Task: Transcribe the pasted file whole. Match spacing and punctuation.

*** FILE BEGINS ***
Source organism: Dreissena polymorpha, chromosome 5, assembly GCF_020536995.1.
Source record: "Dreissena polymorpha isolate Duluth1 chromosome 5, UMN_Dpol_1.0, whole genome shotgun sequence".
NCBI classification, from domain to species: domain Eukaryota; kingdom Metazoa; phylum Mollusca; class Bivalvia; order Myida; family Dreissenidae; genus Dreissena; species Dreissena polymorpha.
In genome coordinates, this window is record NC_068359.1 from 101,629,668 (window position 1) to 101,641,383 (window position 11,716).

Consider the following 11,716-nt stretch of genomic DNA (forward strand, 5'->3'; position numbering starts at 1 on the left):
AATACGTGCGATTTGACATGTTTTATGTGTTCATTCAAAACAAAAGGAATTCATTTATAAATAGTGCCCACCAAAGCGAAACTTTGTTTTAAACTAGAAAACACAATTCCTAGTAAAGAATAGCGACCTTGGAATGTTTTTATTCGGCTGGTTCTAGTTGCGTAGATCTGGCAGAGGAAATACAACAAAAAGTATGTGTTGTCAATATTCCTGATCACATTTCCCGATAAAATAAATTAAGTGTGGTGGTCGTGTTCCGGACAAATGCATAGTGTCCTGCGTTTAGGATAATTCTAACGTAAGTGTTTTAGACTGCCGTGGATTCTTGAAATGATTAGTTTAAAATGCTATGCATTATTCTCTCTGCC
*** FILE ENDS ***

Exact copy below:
Source organism: Dreissena polymorpha, chromosome 5, assembly GCF_020536995.1.
Source record: "Dreissena polymorpha isolate Duluth1 chromosome 5, UMN_Dpol_1.0, whole genome shotgun sequence".
NCBI classification, from domain to species: domain Eukaryota; kingdom Metazoa; phylum Mollusca; class Bivalvia; order Myida; family Dreissenidae; genus Dreissena; species Dreissena polymorpha.
In genome coordinates, this window is record NC_068359.1 from 101,629,668 (window position 1) to 101,641,383 (window position 11,716).

Consider the following 11,716-nt stretch of genomic DNA (forward strand, 5'->3'; position numbering starts at 1 on the left):
AATACGTGCGATTTGACATGTTTTATGTGTTCATTCAAAACAAAAGGAATTCATTTATAAATAGTGCCCACCAAAGCGAAACTTTGTTTTAAACTAGAAAACACAATTCCTAGTAAAGAATAGCGACCTTGGAATGTTTTTATTCGGCTGGTTCTAGTTGCGTAGATCTGGCAGAGGAAATACAACAAAAAGTATGTGTTGTCAATATTCCTGATCACATTTCCCGATAAAATAAATTAAGTGTGGTGGTCGTGTTCCGGACAAATGCATAGTGTCCTGCGTTTAGGATAATTCTAACGTAAGTGTTTTAGACTGCCGTGGATTCTTGAAATGATTAGTTTAAAATGCTATGCATTATTCTCTCTGCC